Baby names that might be on Duchess Kate and Prince William's list
And, yeah, we called an expert.
I am not going to deny it: The royal baby has made my day, plain and simple. There's so much ahead of us. Bump pictures, elaborate paparazzi hospital diversions...
Pink or blue?PINK OR BLUE?
I will try not to overdo it when it comes to blog excitement. That is my solemn vow. But please give me this: We've got to talk names. Names are the best part!*
*I know babies have a lot of great qualities. I know they change lives. I'm just excited about the names right now, OK?
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So I decided we should handicap this the same way we would if we were trying to guess our own sister's picks. Which is to say: obsessively. And thoroughly. And, because I was really serious about the "thorough" part, I called up Laura Wattenberg, creator of babynamewizard.com.
What I learned: "A royal baby in the direct line to the throne is a whole different category from every other kind of royal baby," Wattenberg said. Not to mention that in Kate's case, the pesky family "feedback" on the name choice is coming from, uh, the Queen.
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So let's explore some options.
Theory #1: They could go trendy. The top girl names in the UK last year aren't dissimilar from those in the U.S.: There's Olivia, Sophie and Emily at the top of the girls' list. The boys are a little different, though: Oliver, Jack and Harry are the top three. Harry has "exploded" in the UK as of late, Wattenberg said, because of the holy triumvirate: Prince, Potter and Styles. Of course, William and Kate are unlikely to name their baby after William's younger brother -- but there's a girl name out there that nicely blends UK trends and family tradition. "Louise is a name that would baffle American parents, but it's in the royal line and very fashionable in the UK right now," Wattenberg said.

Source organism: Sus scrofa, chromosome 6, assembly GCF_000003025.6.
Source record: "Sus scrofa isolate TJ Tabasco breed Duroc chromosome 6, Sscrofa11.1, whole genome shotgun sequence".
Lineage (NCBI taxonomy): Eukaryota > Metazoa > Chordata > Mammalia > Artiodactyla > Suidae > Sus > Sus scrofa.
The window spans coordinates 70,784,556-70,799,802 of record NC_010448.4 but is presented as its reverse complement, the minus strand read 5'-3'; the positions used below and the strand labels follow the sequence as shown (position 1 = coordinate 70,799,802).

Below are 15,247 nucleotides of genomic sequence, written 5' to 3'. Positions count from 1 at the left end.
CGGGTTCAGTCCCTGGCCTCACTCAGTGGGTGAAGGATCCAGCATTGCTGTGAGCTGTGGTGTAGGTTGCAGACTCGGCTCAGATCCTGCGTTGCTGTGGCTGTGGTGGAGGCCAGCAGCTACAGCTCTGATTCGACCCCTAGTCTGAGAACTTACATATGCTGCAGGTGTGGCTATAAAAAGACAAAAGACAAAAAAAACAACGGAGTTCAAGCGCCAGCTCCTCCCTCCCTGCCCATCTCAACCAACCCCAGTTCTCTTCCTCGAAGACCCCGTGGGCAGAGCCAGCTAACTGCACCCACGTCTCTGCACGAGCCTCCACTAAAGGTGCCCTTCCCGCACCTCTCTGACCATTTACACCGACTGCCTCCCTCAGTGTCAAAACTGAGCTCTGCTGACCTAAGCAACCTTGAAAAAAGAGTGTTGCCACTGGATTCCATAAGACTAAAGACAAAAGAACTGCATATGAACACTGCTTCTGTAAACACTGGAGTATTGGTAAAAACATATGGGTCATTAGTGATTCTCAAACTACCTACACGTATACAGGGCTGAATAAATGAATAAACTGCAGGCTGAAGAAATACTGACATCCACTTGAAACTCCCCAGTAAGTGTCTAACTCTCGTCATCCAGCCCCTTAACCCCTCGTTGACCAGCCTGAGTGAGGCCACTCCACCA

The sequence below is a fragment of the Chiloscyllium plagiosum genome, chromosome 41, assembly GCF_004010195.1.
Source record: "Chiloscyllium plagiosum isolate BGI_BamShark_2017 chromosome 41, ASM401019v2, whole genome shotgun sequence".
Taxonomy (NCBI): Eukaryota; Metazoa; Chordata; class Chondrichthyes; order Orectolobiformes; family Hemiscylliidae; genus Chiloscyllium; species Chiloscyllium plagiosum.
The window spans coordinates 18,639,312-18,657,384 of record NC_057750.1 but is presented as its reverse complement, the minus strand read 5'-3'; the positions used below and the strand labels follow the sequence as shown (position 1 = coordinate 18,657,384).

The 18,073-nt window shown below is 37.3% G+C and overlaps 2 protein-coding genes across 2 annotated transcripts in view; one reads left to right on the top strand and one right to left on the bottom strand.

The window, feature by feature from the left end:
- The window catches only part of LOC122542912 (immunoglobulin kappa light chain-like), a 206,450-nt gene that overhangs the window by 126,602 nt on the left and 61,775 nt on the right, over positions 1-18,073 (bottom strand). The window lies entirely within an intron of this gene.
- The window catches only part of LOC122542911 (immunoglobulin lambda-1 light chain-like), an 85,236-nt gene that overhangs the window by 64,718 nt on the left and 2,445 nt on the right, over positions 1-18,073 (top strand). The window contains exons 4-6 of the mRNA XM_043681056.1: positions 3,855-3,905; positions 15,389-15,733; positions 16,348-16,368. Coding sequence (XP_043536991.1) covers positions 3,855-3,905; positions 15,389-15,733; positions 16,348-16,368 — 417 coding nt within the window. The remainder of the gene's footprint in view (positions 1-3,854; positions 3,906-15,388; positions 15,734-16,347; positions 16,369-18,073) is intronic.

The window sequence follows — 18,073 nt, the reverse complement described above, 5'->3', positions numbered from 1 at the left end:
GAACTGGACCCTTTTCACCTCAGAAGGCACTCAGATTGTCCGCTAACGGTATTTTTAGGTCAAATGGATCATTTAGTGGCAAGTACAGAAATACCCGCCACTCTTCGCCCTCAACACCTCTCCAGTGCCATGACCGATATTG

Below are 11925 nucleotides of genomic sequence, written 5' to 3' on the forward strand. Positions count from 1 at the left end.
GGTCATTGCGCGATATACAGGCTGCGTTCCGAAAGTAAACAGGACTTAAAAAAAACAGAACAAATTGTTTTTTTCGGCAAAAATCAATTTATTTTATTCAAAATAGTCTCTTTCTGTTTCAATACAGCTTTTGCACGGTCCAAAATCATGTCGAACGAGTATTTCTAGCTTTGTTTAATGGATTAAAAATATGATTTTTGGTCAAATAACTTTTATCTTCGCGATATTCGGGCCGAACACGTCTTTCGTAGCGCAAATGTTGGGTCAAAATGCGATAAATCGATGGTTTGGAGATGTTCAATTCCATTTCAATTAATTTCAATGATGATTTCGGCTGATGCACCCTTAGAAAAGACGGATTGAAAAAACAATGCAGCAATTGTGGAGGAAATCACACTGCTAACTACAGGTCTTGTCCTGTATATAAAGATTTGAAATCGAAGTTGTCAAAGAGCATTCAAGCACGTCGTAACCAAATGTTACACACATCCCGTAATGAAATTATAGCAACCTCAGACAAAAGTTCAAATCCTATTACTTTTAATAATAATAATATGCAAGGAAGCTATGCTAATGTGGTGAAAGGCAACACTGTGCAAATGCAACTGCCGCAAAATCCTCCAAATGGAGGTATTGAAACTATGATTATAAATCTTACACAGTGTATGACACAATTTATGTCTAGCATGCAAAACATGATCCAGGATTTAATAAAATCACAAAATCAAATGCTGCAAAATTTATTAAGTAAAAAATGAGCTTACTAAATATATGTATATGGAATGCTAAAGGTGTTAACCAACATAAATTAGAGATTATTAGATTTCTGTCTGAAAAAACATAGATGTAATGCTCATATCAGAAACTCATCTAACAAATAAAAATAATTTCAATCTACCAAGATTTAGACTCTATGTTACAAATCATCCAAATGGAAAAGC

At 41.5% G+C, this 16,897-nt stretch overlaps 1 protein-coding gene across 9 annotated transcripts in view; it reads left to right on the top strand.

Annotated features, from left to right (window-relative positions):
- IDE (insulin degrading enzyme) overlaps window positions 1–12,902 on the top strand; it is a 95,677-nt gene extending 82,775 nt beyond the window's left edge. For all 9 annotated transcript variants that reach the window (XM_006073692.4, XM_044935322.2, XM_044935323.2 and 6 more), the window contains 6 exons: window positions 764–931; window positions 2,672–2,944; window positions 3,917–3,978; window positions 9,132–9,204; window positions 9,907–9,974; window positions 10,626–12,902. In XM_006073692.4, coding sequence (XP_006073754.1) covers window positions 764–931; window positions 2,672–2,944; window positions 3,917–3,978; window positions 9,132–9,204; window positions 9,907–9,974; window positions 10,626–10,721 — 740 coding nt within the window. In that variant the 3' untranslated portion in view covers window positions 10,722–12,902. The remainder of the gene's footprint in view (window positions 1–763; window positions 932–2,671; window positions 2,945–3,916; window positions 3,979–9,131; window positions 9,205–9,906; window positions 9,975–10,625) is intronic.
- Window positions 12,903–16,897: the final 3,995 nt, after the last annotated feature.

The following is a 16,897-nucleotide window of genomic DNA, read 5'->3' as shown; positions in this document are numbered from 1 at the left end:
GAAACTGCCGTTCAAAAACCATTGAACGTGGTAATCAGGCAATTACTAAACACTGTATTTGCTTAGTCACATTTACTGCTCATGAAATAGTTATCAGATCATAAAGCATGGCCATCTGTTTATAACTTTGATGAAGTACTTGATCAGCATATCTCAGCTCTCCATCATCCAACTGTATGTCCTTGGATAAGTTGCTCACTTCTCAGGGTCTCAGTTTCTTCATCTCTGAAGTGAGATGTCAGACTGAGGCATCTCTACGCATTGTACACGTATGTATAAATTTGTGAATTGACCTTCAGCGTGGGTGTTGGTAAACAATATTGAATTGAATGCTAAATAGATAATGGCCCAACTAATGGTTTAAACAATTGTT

Theory #2: They could look way back in the family tree. Wattenberg believes the Duke and Duchess are most likely to draw inspiration from the royal genealogy: "Parents are less likely to name their kids after parents or grandparents [these days], but no one cares about tradition in names more than the monarchy," Wattenberg said, who added that, lest we forget, royals have names so long you'd think Uma Thurman had a hand in the process. If it's a boy, "a kingly name like George is likely to be in there somewhere," she said. A girl's name that feels modern but is scattered throughout the royal lineage: Alexandra. (Also on the tree, to name a few: Isabel, Henrietta and Margaret; Arthur, Charles and Leopold.)
Theory #3: They could make a specific homage. I'm sure it's crossed all of our minds already: "If there's one name right now that's classic and fraught with meaning in the royal family, it's Diana," Wattenberg said. William and Kate also have plenty of names to toy with changing the gender on: Victor, for example, would pay tribute to the late Queen Victoria--while Philip could honor both William's grandfather, Prince Philip, and Kate's sister, Pippa (Philippa).
Theory #4: They could pull a Blue Ivy. But they probably won't, said Wattenberg (who wrote a piece on Jay and Bey's choice in the WSJ this year): "It's hard to imagine this Royal Air Force pilot going off the deep end -- William has followed the classic line of what is expected from a rising monarch." So don't hold your breath for Freesia Marie or Banana Joe. Especially not Banana Joe.
All right, let's hear your royal picks.
Bing: William and Kate expecting
Photo: FilmMagic, WireImage
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